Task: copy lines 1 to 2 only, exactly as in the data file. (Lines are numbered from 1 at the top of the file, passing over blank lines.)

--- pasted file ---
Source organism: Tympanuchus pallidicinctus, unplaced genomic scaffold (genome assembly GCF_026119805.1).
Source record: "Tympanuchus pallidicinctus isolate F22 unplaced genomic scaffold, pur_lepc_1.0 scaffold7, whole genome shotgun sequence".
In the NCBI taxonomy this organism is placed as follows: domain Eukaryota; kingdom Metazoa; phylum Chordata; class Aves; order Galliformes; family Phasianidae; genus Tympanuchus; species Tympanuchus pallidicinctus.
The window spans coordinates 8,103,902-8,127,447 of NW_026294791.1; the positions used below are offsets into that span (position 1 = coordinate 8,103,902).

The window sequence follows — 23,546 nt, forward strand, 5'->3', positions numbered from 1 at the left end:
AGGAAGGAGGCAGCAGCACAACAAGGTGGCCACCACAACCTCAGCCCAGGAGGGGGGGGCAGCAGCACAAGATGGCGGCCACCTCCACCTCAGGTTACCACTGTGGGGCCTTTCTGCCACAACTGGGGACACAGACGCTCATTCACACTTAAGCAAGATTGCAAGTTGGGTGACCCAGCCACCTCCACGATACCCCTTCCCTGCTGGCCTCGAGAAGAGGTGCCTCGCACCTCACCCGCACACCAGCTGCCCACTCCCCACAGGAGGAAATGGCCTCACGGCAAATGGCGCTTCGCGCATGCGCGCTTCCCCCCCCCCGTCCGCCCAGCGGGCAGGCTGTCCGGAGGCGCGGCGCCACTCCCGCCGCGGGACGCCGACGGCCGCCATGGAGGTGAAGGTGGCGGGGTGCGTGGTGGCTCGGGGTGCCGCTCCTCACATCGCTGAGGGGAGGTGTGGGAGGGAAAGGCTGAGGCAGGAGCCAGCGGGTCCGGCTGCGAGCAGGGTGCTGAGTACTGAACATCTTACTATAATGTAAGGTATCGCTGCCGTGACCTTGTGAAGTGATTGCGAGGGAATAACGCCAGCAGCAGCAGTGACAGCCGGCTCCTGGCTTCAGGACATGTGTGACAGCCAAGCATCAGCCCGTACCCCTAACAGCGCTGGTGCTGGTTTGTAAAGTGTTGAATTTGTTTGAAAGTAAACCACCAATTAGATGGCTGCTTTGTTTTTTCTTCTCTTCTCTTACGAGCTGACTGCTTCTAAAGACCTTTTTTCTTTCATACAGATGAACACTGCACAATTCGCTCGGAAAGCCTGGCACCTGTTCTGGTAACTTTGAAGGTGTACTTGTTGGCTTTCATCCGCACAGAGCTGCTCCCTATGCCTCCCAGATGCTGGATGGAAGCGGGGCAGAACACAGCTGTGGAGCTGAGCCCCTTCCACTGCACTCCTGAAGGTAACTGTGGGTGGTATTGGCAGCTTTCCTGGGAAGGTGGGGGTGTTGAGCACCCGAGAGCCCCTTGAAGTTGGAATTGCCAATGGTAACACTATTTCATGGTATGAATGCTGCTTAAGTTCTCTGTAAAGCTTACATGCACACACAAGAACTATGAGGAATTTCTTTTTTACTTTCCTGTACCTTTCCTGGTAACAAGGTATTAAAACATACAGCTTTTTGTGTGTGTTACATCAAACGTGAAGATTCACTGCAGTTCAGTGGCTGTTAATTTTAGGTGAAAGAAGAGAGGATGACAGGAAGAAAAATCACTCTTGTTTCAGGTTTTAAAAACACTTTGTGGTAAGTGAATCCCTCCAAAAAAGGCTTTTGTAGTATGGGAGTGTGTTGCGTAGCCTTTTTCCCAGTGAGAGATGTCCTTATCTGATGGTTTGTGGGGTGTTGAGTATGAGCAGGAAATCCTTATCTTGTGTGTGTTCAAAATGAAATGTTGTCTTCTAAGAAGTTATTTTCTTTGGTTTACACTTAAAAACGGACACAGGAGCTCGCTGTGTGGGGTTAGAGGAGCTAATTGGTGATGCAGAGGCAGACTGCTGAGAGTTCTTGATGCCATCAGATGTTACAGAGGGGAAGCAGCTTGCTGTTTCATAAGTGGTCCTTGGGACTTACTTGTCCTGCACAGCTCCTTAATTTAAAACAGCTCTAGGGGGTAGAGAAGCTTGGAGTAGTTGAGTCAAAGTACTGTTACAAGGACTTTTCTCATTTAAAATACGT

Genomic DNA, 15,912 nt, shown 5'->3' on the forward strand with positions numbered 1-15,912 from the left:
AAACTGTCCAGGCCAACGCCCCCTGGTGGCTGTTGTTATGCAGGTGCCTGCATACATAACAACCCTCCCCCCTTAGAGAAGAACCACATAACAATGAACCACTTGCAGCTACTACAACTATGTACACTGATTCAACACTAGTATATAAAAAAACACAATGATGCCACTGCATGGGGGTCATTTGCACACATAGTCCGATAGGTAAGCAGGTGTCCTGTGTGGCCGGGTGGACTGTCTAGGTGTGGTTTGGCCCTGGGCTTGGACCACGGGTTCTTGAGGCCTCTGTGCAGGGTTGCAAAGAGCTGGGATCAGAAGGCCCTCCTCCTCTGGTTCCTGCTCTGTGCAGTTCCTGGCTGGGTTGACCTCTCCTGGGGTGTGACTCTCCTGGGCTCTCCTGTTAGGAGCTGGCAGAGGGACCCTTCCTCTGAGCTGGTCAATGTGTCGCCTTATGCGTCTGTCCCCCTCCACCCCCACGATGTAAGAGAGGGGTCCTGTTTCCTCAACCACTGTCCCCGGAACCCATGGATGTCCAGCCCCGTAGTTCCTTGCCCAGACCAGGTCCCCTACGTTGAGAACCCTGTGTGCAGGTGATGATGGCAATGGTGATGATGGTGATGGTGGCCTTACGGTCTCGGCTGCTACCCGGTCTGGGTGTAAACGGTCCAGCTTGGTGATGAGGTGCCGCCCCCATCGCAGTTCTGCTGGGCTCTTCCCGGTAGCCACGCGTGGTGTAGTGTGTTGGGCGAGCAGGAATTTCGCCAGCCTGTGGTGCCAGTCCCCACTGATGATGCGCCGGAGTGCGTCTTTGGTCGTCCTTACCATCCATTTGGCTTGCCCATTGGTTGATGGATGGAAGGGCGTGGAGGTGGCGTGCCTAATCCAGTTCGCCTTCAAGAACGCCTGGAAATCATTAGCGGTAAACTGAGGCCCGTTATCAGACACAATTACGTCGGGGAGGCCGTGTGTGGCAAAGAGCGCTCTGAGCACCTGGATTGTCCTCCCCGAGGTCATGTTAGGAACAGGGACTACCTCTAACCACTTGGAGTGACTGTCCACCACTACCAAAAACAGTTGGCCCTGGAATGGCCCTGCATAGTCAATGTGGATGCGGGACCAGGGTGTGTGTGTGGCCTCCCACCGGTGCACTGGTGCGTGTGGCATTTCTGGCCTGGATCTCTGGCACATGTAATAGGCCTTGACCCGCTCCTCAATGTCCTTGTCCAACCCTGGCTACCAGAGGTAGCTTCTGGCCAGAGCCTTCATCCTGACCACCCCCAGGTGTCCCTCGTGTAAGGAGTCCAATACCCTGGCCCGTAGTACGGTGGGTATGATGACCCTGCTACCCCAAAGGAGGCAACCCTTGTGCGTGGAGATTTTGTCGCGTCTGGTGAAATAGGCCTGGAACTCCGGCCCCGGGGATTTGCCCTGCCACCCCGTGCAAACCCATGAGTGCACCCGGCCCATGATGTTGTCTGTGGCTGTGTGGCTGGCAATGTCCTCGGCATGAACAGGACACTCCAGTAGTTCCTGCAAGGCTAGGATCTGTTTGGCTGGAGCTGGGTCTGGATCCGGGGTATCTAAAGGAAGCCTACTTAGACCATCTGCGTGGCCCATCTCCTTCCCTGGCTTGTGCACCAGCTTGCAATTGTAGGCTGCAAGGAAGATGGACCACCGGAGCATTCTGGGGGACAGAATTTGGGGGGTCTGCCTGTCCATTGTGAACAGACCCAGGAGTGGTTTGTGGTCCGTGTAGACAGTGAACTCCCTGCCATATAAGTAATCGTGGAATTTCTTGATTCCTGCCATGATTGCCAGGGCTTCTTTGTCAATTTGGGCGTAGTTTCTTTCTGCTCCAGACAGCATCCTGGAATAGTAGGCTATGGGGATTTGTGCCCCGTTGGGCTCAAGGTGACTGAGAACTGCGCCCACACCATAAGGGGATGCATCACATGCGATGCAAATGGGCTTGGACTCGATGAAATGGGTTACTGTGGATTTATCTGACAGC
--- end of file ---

Source organism: Tympanuchus pallidicinctus, unplaced genomic scaffold (genome assembly GCF_026119805.1).
Source record: "Tympanuchus pallidicinctus isolate F22 unplaced genomic scaffold, pur_lepc_1.0 scaffold7, whole genome shotgun sequence".